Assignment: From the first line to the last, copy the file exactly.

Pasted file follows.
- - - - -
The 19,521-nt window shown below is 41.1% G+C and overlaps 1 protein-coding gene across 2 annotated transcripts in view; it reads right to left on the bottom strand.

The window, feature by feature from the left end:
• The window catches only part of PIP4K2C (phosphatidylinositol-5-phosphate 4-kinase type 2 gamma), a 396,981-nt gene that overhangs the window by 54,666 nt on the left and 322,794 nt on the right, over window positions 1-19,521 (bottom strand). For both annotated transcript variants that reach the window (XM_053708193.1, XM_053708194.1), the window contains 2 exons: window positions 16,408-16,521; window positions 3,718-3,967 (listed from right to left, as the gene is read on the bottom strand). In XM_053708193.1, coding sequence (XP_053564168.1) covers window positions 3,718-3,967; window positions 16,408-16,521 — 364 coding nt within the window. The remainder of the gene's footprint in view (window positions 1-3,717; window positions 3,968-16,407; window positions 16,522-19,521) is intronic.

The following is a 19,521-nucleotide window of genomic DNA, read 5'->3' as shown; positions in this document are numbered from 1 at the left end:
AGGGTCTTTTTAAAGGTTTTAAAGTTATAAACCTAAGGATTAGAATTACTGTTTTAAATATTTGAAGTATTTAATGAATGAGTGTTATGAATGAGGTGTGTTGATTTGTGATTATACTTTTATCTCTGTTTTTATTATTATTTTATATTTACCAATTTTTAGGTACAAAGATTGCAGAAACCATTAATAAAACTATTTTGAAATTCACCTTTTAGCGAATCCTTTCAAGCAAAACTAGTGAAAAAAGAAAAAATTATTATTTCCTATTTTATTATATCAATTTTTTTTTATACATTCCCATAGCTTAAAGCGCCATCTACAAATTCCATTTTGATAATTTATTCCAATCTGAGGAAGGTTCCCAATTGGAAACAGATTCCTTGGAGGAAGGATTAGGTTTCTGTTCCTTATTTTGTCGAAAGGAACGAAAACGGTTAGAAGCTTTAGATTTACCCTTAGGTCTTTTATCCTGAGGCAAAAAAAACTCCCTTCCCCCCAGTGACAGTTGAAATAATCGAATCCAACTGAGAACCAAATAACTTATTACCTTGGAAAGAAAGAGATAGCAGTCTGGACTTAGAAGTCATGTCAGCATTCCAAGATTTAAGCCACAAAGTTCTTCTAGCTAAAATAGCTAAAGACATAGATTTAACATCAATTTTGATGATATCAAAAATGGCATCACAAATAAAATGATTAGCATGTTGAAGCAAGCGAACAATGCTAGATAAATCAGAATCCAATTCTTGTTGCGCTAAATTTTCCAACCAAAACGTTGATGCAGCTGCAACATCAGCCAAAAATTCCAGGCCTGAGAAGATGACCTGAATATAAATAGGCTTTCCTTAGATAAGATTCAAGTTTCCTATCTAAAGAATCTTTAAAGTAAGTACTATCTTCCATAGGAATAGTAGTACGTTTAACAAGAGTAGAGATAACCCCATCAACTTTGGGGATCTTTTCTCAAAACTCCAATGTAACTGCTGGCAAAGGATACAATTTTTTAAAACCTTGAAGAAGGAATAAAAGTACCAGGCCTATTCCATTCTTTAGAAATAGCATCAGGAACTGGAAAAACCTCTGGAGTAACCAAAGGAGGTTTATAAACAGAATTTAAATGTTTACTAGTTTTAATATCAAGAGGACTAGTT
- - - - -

The 19,521-nt window shown below is 41.1% G+C and overlaps 1 protein-coding gene across 2 annotated transcripts in view; it reads right to left on the bottom strand.

The window, feature by feature from the left end:
• The window catches only part of PIP4K2C (phosphatidylinositol-5-phosphate 4-kinase type 2 gamma), a 396,981-nt gene that overhangs the window by 54,666 nt on the left and 322,794 nt on the right, over window positions 1-19,521 (bottom strand). For both annotated transcript variants that reach the window (XM_053708193.1, XM_053708194.1), the window contains 2 exons: window positions 16,408-16,521; window positions 3,718-3,967 (listed from right to left, as the gene is read on the bottom strand). In XM_053708193.1, coding sequence (XP_053564168.1) covers window positions 3,718-3,967; window positions 16,408-16,521 — 364 coding nt within the window. The remainder of the gene's footprint in view (window positions 1-3,717; window positions 3,968-16,407; window positions 16,522-19,521) is intronic.

The following is a 19,521-nucleotide window of genomic DNA, read 5'->3' as shown; positions in this document are numbered from 1 at the left end:
AGGGTCTTTTTAAAGGTTTTAAAGTTATAAACCTAAGGATTAGAATTACTGTTTTAAATATTTGAAGTATTTAATGAATGAGTGTTATGAATGAGGTGTGTTGATTTGTGATTATACTTTTATCTCTGTTTTTATTATTATTTTATATTTACCAATTTTTAGGTACAAAGATTGCAGAAACCATTAATAAAACTATTTTGAAATTCACCTTTTAGCGAATCCTTTCAAGCAAAACTAGTGAAAAAAGAAAAAATTATTATTTCCTATTTTATTATATCAATTTTTTTTTATACATTCCCATAGCTTAAAGCGCCATCTACAAATTCCATTTTGATAATTTATTCCAATCTGAGGAAGGTTCCCAATTGGAAACAGATTCCTTGGAGGAAGGATTAGGTTTCTGTTCCTTATTTTGTCGAAAGGAACGAAAACGGTTAGAAGCTTTAGATTTACCCTTAGGTCTTTTATCCTGAGGCAAAAAAAACTCCCTTCCCCCCAGTGACAGTTGAAATAATCGAATCCAACTGAGAACCAAATAACTTATTACCTTGGAAAGAAAGAGATAGCAGTCTGGACTTAGAAGTCATGTCAGCATTCCAAGATTTAAGCCACAAAGTTCTTCTAGCTAAAATAGCTAAAGACATAGATTTAACATCAATTTTGATGATATCAAAAATGGCATCACAAATAAAATGATTAGCATGTTGAAGCAAGCGAACAATGCTAGATAAATCAGAATCCAATTCTTGTTGCGCTAAATTTTCCAACCAAAACGTTGATGCAGCTGCAACATCAGCCAAAAATTCCAGGCCTGAGAAGATGACCTGAATATAAATAGGCTTTCCTTAGATAAGATTCAAGTTTCCTATCTAAAGAATCTTTAAAGTAAGTACTATCTTCCATAGGAATAGTAGTACGTTTAACAAGAGTAGAGATAACCCCATCAACTTTGGGGATCTTTTCTCAAAACTCCAATGTAACTGCTGGCAAAGGATACAATTTTTTAAAACCTTGAAGAAGGAATAAAAGTACCAGGCCTATTCCATTCTTTAGAAATAGCATCAGGAACTGGAAAAACCTCTGGAGTAACCAAAGGAGGTTTATAAACAGAATTTAAATGTTTACTAGTTTTAATATCAAGAGGACTAGTT